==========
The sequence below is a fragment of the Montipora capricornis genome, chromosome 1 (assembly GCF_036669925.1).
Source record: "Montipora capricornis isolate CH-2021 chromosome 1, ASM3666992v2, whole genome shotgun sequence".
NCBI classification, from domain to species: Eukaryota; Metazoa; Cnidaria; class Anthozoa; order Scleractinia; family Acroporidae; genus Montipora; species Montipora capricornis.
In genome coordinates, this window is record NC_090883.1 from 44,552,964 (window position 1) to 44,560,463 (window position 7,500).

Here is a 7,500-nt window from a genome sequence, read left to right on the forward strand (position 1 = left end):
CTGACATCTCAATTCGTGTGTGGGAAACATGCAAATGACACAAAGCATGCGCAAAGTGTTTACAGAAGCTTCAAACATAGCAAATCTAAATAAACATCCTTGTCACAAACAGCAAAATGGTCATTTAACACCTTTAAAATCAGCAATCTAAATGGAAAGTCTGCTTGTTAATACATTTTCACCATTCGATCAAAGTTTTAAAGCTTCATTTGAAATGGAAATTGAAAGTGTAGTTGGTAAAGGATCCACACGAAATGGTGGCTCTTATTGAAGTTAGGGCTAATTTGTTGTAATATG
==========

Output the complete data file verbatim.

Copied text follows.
The sequence below is a fragment of the Montipora capricornis genome, chromosome 1 (assembly GCF_036669925.1).
Source record: "Montipora capricornis isolate CH-2021 chromosome 1, ASM3666992v2, whole genome shotgun sequence".
NCBI classification, from domain to species: Eukaryota; Metazoa; Cnidaria; class Anthozoa; order Scleractinia; family Acroporidae; genus Montipora; species Montipora capricornis.
In genome coordinates, this window is record NC_090883.1 from 44,552,964 (window position 1) to 44,560,463 (window position 7,500).

Here is a 7,500-nt window from a genome sequence, read left to right on the forward strand (position 1 = left end):
CTGACATCTCAATTCGTGTGTGGGAAACATGCAAATGACACAAAGCATGCGCAAAGTGTTTACAGAAGCTTCAAACATAGCAAATCTAAATAAACATCCTTGTCACAAACAGCAAAATGGTCATTTAACACCTTTAAAATCAGCAATCTAAATGGAAAGTCTGCTTGTTAATACATTTTCACCATTCGATCAAAGTTTTAAAGCTTCATTTGAAATGGAAATTGAAAGTGTAGTTGGTAAAGGATCCACACGAAATGGTGGCTCTTATTGAAGTTAGGGCTAATTTGTTGTAATATG